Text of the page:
With all the bad stuff going on in the world we thought you might like a little happy news!
You might remember the voice of a once-homeless man named Ted Williams.
He hit the media spotlight three years ago and became known as the man with the golden voice. ‘When you’re listening to nothing but the oldies, you’re listening to Magic 98.9′
Well, he’s come a long way from standing on the side of the road doing his magical voice for a dollar.
‘Now, he lives with his long-time girlfriend in their own place. It even has a fireplace!
It’s been a long road, and Williams says he has a lot of titles, including former drug addict.
He admitted he started drinking again when he was first discovered, but says he’s been sober for two years now.
His voice was featured in a Kraft Macaroni and Cheese commercial. ‘Kraft homestyle macaroni and cheese … you know you love it.’
Williams has also reconnected with family members since his life took a turn for the better.
And he’s written a book, fittingly called “A Golden Voice.” It’s advertised as an honest recollection of his life on the streets and his struggles with addiction. But the book has heartwarming moments too.
‘It is a deeply American, from-the-heart comeback story about the power of hope, faith, and personal responsibility. ‘
We’re glad to see Williams has been doing so well, and we certainly hope he got to enjoy every bit of that fireplace this winter.
MEANWHILE: It seems “Iron Man” has gone over to England for a while!
Get ready to marvel at the moon’s dark shadow taking a bite out of the sun late Thursday afternoon as sky-watchers across most of Canada – except the Maritimes – will be treated to a partial solar eclipse.
An eclipse of the sun occurs when the Earth, moon and sun line up. However, unlike a total eclipse where the entire face of the sun is covered up by the moon passing in between, on Thursday only part of the sun will be covered by the moon. Depending on where you are, anywhere from 18% to 81% of the sun will appear hidden from view.
The timing of the eclipse also varies and depends strongly on your viewing region, says Raminder Singh Samra, resident astronomer at the H.R. MacMillan Space Centre in Vancouver, B.C.
“Thursday afternoon or late afternoon, depending on your location in Canada, is when it begins, and it ends in the late afternoon or early evening,” he explained.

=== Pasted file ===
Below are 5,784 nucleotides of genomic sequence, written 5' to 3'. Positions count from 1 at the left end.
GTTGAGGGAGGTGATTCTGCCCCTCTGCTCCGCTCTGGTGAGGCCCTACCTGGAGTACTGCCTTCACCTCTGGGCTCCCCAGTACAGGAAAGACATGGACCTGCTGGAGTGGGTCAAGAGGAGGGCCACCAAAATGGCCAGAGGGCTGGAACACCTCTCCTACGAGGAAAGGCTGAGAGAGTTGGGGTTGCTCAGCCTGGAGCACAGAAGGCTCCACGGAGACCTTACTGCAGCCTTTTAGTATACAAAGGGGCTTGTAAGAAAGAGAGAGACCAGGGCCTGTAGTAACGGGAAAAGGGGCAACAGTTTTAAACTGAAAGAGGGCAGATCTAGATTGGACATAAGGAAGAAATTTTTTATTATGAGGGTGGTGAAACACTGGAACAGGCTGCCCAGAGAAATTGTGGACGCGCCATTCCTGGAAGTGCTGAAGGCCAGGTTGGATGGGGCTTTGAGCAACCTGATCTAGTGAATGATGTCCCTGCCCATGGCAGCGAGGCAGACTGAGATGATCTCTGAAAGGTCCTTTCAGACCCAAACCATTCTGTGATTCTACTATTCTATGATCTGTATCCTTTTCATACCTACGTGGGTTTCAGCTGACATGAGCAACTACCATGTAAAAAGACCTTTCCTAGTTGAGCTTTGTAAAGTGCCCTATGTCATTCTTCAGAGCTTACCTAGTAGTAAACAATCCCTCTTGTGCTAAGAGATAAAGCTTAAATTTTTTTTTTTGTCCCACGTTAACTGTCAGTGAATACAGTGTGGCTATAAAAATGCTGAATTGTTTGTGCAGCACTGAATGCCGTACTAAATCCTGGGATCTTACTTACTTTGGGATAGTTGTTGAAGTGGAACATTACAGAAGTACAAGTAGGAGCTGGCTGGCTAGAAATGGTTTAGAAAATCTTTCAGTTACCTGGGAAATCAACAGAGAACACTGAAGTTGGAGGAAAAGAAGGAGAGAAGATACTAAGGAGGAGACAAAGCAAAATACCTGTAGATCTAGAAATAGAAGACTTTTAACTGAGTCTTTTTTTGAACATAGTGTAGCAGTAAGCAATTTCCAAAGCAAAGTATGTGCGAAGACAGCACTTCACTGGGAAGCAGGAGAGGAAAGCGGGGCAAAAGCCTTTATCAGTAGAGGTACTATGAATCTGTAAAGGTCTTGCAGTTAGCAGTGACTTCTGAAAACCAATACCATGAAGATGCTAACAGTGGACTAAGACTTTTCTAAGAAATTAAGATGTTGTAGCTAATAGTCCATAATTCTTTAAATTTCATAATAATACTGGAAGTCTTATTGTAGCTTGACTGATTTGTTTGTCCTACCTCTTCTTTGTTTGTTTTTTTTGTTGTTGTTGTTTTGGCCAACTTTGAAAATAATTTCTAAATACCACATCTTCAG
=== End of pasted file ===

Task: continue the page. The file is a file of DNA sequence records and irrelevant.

“The best location to observe the eclipse when it is at its maximum will be in the northern arctic, in Nunavut Territory, where up to 81% of the sun will be covered. However, for Canadians living in more populated areas in the south, from Saskatchewan westward, the eclipse will also be impressive, too, since all phases will be visible.”
For folks in Ontario and Quebec, viewing will be a bit more tricky, but potentially quite spectacular as the entire sky show will unfold just as the sun is setting – meaning observers will need a clear view of western horizon. For Toronto, the eclipse will reach 44% by sunset at 6:20 p.m. EDT, while Montreal will only get to see 18% of the sun covered by the time the it dips below the local horizon.
Unfortunately for Atlantic provinces, sky-watchers will miss out on the event completely because the sun will have set by the time the eclipse gets underway.
Check out this NASA eclipse timetable for all major Canadian cities.
Of course, eclipse-watchers must remember to never look directly at the sun with naked eyes without proper solar filters, otherwise they risk damaging their vision.
“Normally we don’t look at the sun directly as its glare is strong enough to ward away our eyes,” Samra said. However, in an eclipse the ultraviolet radiation that comes from the Sun’s corona is still present but the glare is significantly reduced, thus potentially inviting you to look at the sun directly.”
To observe the sun safely, it’s recommended to use welder’s glasses No. 14 or greater or special eclipse glasses that are designed to look at the sun.
If you are clouded out or stuck indoors then you are still in luck, thanks to the astronomy outreach venture Slooh.com, which will broadcast the entire eclipse starting at 2:00 p.m. PDT.
All this will be great preparation for the next big event that eclipse-watchers in North America have been waiting for, which happens on August 21, 2017. On that day a total eclipse of the Sun will sweep across the U.S., with partial phases visible all across Canada, too.